Between two worlds
Some of our trips get named. There was the Hot Chocolate Tour of the Hapsburg Empire during an extremely cold December. The Spaghetti Bolognese Tour of Vietnam when Darcy and Lucas seemed to eat nothing but. And the infamous Storms and Stomach Flu Driving Tour to southern Turkey when we sensibly decided to call it quits early and just come home. As Kenny Rogers said, “You got to know when to hold ‘em, know when to fold ‘em.”
We haven’t named our most recent sojourn. We aren’t even officially back yet (at least we weren't when I wrote this. Now we are back) so am I tempting fate by writing this now? For 3 ½ weeks the kids and I have been traipsing up and down the east coast. This trip was ordinary in a good way, the predictable events happening as one would expect and the surprises mostly positive. There was the flat tire on the rental but all in all, considering I was traveling alone with two children under 10, not bad. We ate too much (mmm bacon), I sometimes drank too much, tried to see everyone and do everything, and seemingly gave a year’s support to the struggling US economy in less than a month.
If there’s been any definable trait to this trip, it seems to me that we are all on the brink at the moment, one foot set in one side and another crossing over. Each of us on our own journey, each stuck in the middle.
For Lucas, the biggest trial was traveling without his dad along and having to use public restrooms. At 6 ½ he is repulsed and embarrassed at the thought of going into a women’s bathroom. I cannot express in words the strength of his conviction. This isn’t such a big deal in some spots – a restaurant, a minor league ball game. But the Newark train station? Or the airport in Rome? If you happen to read on another blog about a not-small American woman standing strangely close to the door of a men’s room, arms on her hips, a worried frown on her face and staring seriously at the door as if she could see through it, that would be me.
There were a few times where I had to insist, such as the Newark train station and the airport in Rome, and no amount of whining, angry, defiant protestations could sway me. I did my best to hustle him in without any other females seeing him. I’m not entirely sure if he was more embarrassed about them seeing him or him seeing them, but nonetheless it was hard. He’s a self-proclaimed “little big boy”. Not ready for a scary movie but ready for the sometimes scarier men’s room.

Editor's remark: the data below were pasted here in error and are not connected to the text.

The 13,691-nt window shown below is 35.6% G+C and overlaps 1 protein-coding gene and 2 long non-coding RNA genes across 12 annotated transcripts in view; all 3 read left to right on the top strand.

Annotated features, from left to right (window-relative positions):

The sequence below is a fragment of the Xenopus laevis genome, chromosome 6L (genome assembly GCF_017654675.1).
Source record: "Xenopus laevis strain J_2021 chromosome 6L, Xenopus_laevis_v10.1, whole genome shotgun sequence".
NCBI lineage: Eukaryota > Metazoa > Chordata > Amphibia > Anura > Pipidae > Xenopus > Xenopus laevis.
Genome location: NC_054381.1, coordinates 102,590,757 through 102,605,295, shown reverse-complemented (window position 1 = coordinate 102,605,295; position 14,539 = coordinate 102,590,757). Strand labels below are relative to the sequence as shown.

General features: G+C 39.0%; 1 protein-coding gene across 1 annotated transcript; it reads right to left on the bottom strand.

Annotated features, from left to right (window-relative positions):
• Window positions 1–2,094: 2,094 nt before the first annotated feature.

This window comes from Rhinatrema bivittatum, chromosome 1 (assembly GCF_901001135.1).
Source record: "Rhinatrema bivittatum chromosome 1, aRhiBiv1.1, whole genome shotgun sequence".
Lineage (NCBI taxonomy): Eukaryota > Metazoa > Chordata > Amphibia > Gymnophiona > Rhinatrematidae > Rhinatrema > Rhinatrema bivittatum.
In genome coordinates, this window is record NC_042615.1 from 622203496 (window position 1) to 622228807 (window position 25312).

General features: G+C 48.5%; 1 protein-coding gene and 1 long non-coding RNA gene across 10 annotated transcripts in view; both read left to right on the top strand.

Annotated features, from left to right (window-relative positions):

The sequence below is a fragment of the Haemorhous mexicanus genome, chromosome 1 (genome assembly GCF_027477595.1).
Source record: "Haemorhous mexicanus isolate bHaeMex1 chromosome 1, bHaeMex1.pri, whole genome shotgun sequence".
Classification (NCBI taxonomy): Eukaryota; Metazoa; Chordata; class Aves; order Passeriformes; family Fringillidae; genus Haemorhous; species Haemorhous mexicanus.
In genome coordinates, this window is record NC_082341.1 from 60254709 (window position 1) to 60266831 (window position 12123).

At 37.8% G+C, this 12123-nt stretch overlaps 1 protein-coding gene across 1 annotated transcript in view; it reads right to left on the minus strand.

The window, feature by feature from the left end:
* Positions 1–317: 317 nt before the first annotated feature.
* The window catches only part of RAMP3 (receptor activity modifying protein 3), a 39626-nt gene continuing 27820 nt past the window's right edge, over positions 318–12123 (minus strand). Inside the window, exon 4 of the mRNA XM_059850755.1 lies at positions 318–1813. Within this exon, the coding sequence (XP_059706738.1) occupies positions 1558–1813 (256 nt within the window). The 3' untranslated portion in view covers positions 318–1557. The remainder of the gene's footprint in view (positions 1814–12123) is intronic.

Darcy is teetering on her own edge as well. With her 11 and 13 year old cousins she was all about shopping at Claire’s for earrings and buying a cute purse, what to wear and ponytailing and reponytailing her hair every 7 ½ minutes. With her younger friend Tess she was playing house with stuffed animals. At a visit to the pediatrician, she confirmed that she is literally on the edge (discrection Jenn!), sitting in the rollercoaster as it is about ¾ of the way up the hill, starting to slow in anticipation of the huge stomach-churning drop that’s about to happen. Are we all sufficiently strapped in yet?
And me, I spent two weeks at my mom’s house watching my kids growing up on one side and my mom slowing down on the other. We cleaned out the basement, saying goodbye to stuff that needed to go. Luckily, she’s in good health, with some of the hiccups that accompany the 70s, but considering what could be, not bad. Watching other older relatives age and decline. Balancing the knowledge that time is passing while still trying not to dwell.
And the best part? I joined the legions of over-40s who benefit from progressive vision glasses. For the uninitiated, those would be bifocals. Free from the tell-tale lines that used to announce one’s declining vision from afar, bifocals have been rebranded. A marketing triumph. Progressive vision – the hip new trend. Hide them inside flashy frames and no one will be the wiser. Only you will know that you are no longer the hip chick gazing back at yourself from the photos of that kick-ass party 10 (ok, make that 20) years ago.
The crevice underneath our feet is getting wider and wider and soon we all have to make the jump.